Changing the mood and pace entirely was ‘Yolk‘, with choreography by Medina and music from Giant Leap. This work-in-progress was created in collaboration with the dancers with movement common to the human, not just the trained dancer world. Influences from many types of dancing made their way into the choreography, with glimmers of everything from Afro-cuban to break dancing. Some dancers looked less comfortable with the movement near the beginning, too upright with smiles that looked false. It seemed like everyone relaxed into their own skin the more the piece went on. It also helped when the dancers were further upstage and under less-direct light, particularly in an enjoyable sequence where they traveled sideways as a group, facing the audience, doing what looked vaguely like moves you might see in Latin dance club or an old Fosse number. It felt more intimate, worldly, and cool without direct light shining downwards on the dancers. In a piece like this, too much over-analysis and too much light feels staged. The music and choreography is so joyful, it was wonderful to see dancers who seemed at ease and to fully enjoy themselves. Dancer Tara W.F. Cacciatore-Lopez was one who was clearly passionate about movement and was all the more exciting to watch, impossible not to watch because of it.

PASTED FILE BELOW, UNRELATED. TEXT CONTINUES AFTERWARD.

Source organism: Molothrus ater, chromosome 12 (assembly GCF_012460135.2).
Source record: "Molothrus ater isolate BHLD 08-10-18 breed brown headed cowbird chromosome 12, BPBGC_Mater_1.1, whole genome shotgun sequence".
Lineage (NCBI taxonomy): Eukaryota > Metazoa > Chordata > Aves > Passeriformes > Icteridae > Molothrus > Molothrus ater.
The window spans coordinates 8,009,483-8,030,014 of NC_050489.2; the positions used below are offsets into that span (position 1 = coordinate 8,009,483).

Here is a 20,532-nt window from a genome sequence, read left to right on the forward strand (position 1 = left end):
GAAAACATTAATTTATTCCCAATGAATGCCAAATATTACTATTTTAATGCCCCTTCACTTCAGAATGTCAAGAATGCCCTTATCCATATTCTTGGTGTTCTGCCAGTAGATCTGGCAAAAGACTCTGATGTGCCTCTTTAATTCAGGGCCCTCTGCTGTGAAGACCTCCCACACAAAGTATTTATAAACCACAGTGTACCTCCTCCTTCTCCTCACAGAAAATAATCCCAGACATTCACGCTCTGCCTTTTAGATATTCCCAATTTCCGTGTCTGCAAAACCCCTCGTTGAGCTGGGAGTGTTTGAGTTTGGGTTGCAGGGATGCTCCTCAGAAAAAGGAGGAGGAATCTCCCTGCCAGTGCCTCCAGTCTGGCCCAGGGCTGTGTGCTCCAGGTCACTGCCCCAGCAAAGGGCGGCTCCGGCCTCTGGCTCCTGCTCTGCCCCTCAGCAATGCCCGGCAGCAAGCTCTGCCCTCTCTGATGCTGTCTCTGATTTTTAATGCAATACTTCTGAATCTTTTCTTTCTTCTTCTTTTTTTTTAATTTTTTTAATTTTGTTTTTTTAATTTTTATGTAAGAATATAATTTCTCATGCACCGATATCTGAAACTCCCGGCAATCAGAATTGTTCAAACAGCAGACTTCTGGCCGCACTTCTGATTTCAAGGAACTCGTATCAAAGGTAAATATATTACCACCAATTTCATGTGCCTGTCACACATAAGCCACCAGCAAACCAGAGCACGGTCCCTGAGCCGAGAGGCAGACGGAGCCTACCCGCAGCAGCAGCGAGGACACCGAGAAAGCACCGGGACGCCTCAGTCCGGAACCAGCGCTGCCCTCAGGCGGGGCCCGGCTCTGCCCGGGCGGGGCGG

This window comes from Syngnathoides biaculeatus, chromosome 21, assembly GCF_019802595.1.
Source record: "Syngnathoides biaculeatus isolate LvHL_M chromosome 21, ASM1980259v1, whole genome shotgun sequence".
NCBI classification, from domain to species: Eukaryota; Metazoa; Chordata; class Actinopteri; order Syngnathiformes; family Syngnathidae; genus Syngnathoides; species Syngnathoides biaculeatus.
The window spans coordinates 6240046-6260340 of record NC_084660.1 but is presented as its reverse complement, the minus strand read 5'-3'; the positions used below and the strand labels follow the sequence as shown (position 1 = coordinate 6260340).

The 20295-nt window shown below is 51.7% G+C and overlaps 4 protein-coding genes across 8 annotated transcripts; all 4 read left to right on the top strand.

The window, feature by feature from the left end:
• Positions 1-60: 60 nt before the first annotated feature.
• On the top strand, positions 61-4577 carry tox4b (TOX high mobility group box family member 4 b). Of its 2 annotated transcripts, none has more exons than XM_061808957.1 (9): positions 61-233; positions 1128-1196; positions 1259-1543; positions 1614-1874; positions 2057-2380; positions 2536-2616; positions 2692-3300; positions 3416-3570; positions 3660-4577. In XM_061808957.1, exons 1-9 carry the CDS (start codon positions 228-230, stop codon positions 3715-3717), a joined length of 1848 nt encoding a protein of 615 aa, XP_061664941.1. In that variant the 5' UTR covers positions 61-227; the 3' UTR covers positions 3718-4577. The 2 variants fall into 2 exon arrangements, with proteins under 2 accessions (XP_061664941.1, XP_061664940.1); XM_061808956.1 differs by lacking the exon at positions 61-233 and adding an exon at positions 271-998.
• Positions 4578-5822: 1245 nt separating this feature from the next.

The final offering was ‘Sacred Vessels’, a three-section piece honoring the capability of humans to ascend fear and daily struggles and to serve as a reminder of inner beauty and strength. Sleek, elegant costumes from Barbara Craig showed off the beautiful bodies of the dancers. The gray shade made them look almost militaristic, or as if made from steel. Medina’s masterful choreography also showed off the strength of the dancers and used specific vocabulary such as distinct arm positions to establish the tone, even an idea of character and setting. The piece managed to cover an incredible range of activity with the choreography; struggle, determination, and triumph could all be seen and felt. The dancers were especially impressive with their dynamic unison attack in the last section, a credit to the exquisite building of tension from Medina’s choreography. Somewhere between the drama of the music, the construction of choreography and costume, and the execution from the dancers the piece gave an overwhleming feeling; a sensation as if something from whatever is created onstage has crawled inside and calls to the surface more nameless emotion that you knew you had stored in those ignored chasms of your heart. It isn’t necessarily a feeling of joy or courage or hurt; there isn’t really a name for it besides being inexplicably, undeniably moved.
It is amazing how contemporary choreography, things that are new and modern on the dance scene today, can cover such a wide span of time, place, and emotion. ‘Sacred Vessels’ made such travel, learning, and experiences possible. It was a concert where so much of everything around us and within us went into dance, and life even just for that day, felt better because of dance. Medina mentioned at the start of the concert that her goal was to better the community and bring joy and happiness to audiences and students. At least in my case, mission accomplished.
Don’t miss Common Thread Contemporary Dance Company at the Spring to Dance Festival on May 24, 25, 26th at the Touhill Performing Arts Center. Learn about summer workshop and class opportunities and stay connected. (All photos by Artistic Director Jennifer Medina from Gatlinburg, TN- Great Smokey Mountains National Park)